Managing holidays can be a complex matter when figuring out paid time off, determining which holidays are included as vacation time, and how much focused work time you can expect around those key dates. Having a better understanding of holiday laws can help bring clarity and direction to your holiday pay plan.
What is holiday pay and is it required?
Holiday pay generally refers to paid time off for holidays, and it might surprise you to learn that it is not required. It is a common misconception that employees are entitled to a certain amount of federal or religious holidays as paid time off. However, in the United States, paid holidays are viewed legally as another business day. Whether or not you receive holiday pay is completely up to the employer’s discretion. (Hence why federal holidays are titled “federal.” If you work for the federal government, then you have those days off. However, while many organizations follow federal holiday schedule it’s not strictly guaranteed.)
Regardless of if you are offering federally recognized holidays off, it’s important to communicate this up front with your employees. Are holidays considered paid or unpaid time off? Which holidays are recognized by the organization? Will they have to request time off? Will they be paid time and a half if they choose to work holidays? The answers are determined by the employer. Holidays recognized by the company are often listed in an employment offer letter and in the employee handbook.
How to calculate holiday pay
If you’re an employer offering holiday pay to your employees, here are three key ways to calculate holiday pay.
- Normal pay day = Holiday pay: Some organizations opt to give employees the day off while paying them what they would normally receive to work. This can be beneficial for retention and even productivity, giving employees a chance to rest without having to take unpaid time off or use personal vacation time. Some companies will close during the final week of the year so that employees can feel rejuvenated and see an increase in productivity when they return in the new year.
- Time-and-a-half/Double pay = Holiday pay: To create an extra incentive for working during holidays, especially for companies that experience a busy season during this time, some employers will pay time-and-a-half or double-time for working on a holiday. While not legally required, providing extra pay can incent more employees to work over a holiday, making it more bearable, profitable, or appealing. To break it down: Normal pay per day worked x 1.5 (for time-and-a-half), or x 2 (for double-time) = Holiday Pay.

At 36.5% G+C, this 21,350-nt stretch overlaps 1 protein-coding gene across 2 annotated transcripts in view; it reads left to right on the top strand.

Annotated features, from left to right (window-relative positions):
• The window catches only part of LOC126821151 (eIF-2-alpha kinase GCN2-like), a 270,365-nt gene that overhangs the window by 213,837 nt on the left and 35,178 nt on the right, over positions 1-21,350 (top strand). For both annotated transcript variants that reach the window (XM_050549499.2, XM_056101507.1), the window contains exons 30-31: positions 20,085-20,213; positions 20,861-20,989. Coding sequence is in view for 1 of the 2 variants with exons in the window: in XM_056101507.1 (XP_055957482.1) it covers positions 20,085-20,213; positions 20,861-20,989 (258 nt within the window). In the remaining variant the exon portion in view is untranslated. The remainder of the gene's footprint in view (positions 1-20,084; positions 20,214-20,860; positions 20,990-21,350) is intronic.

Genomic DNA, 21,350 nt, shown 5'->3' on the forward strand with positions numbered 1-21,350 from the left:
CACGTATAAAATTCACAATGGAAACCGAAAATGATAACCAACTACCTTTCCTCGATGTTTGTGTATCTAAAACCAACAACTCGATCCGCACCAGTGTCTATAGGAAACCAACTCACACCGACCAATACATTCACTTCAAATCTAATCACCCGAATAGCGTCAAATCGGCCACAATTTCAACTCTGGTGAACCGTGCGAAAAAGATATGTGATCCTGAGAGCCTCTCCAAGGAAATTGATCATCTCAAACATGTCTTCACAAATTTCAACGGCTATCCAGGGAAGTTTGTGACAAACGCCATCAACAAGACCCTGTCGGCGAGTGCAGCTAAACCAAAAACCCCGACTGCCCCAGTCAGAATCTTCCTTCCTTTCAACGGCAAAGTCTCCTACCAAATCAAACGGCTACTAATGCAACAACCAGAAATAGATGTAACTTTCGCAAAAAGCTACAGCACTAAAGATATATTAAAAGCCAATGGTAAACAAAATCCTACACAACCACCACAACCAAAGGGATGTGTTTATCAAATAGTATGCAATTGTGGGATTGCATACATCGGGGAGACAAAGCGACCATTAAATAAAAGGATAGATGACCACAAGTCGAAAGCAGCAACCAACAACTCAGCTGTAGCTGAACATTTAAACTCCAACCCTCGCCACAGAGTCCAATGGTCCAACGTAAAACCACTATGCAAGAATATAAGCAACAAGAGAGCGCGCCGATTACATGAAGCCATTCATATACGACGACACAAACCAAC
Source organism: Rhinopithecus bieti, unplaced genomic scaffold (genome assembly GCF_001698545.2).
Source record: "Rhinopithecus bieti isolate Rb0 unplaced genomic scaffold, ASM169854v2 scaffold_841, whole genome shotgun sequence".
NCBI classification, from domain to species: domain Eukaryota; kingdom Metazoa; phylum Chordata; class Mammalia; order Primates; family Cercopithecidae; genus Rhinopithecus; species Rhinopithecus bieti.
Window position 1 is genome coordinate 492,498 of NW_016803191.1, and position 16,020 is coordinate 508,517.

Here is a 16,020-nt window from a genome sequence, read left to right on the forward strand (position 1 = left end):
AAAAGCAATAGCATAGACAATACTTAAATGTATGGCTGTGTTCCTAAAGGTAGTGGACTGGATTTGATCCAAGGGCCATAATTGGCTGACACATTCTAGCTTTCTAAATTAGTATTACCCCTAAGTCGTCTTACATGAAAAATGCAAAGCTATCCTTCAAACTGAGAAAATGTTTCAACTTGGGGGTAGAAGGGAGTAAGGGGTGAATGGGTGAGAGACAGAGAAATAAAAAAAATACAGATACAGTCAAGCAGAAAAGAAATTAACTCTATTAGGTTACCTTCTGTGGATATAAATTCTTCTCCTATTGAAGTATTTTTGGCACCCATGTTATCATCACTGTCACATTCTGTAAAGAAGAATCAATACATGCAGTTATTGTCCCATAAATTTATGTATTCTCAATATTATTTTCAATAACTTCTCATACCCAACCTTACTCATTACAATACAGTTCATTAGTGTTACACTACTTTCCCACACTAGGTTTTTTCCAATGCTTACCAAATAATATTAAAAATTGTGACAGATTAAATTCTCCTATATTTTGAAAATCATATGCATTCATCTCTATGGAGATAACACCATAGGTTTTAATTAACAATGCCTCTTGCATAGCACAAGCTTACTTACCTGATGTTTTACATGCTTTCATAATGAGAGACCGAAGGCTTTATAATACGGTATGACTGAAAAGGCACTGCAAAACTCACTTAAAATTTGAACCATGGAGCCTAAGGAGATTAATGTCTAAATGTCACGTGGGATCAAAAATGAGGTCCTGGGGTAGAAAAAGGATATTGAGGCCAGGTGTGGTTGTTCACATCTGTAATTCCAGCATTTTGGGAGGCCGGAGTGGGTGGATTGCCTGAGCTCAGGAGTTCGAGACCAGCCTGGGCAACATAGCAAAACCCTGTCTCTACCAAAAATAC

- Normal workday, normal pay: As an employer, you can determine if a holiday is or isn’t recognized by the organization. Some holidays are treated as any other normal workday. You are not legally required to pay employees extra or give them paid time-off.
Note: Keep in mind, many compensation packages and benefits packages include paid holidays as a means of attracting and retaining employees.
Common paid holidays
Contrary to popular belief (or what many employees would prefer), private companies are not legally obligated to provide any holidays off for their employees. That said, the Bureau of Labor Statistics (BLS) found that most workers in the private industry averaged eight holidays off each year. Here are some of the most common holidays recognized by the private industry:
- New Year’s Day
- Memorial Day
- Independence Day
- Labor Day
- Thanksgiving Day
- Day After Thanksgiving
- Christmas Day
In addition to these commonly paid holidays, here are other federal holidays and special days that you might find offered a paid time off:
- Martin Luther King, Jr. Birthday
- Washington’s Birthday
- President’s Day
- Veterans’ Day
- Floating holidays (some companies offer a handful of days per year for employees to use at their convenience)
- Employee’s birthday
- Good Friday
- Christmas Eve
- New Year’s Eve
According to the U.S. Bureau of Labor Statistics, 79% of U.S. civilian workers had access to paid holidays in 2021.
Holiday pay law FAQs
Do you have to give employees time off on holidays?
Do you have to pay employees holiday pay?
Is it federal law to pay time-and-a-half on holidays?
Does an employer need to allow an employee’s religious holidays off?
Not necessarily, but this one can be tricky. Employees who wish to recognize or have time off for certain religious holidays can ask for a “reasonable accommodation,” which lets the employer know if there is a conflict between their religious observances and their work schedule. As an employer, you must find a way to eliminate that conflict between the religious and work obligations, provided this doesn’t impose an undue hardship on the business. An undue hardship is defined as “an accommodation that is too costly or difficult to provide.” In the past it has been interpreted to mean anything from an increase in administrative costs, to a reduction in workplace efficiency.
Note: Instances of religious discrimination are typically determined by the Equal Employment Opportunity Commission on a case-by-case basis. If undue hardship is proven, this is not considered religious discrimination.